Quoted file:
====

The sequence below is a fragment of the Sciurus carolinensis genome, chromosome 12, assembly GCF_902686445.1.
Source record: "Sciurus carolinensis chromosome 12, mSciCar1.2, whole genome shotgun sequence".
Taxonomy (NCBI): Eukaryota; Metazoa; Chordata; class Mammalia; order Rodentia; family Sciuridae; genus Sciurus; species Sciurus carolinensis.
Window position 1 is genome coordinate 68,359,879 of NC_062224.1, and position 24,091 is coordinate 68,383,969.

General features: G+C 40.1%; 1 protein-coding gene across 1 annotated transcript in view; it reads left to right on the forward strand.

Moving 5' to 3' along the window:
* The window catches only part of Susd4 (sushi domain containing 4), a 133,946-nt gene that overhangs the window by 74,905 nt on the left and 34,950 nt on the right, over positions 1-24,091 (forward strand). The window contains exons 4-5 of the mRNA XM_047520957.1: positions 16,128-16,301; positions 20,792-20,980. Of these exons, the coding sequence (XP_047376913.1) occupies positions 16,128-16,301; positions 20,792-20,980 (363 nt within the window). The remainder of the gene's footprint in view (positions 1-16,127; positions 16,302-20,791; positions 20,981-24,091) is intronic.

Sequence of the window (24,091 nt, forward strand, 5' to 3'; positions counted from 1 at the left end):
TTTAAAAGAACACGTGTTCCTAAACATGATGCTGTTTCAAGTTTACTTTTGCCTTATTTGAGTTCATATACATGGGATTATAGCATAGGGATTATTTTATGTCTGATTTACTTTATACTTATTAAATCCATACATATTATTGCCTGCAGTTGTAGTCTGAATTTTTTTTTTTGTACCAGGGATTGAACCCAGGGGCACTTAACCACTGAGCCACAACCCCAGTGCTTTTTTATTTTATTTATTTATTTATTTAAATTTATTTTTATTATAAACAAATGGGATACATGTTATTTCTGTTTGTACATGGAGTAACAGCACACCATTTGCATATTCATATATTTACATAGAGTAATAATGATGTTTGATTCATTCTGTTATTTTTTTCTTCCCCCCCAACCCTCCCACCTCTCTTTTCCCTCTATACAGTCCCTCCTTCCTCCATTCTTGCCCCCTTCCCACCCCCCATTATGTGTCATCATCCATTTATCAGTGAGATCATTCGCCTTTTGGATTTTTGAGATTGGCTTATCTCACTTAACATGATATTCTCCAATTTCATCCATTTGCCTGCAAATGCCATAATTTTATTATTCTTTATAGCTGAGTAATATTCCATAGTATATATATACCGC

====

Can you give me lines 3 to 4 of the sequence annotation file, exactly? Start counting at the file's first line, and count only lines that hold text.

Taxonomy (NCBI): Eukaryota; Metazoa; Chordata; class Mammalia; order Rodentia; family Sciuridae; genus Sciurus; species Sciurus carolinensis.
Window position 1 is genome coordinate 68,359,879 of NC_062224.1, and position 24,091 is coordinate 68,383,969.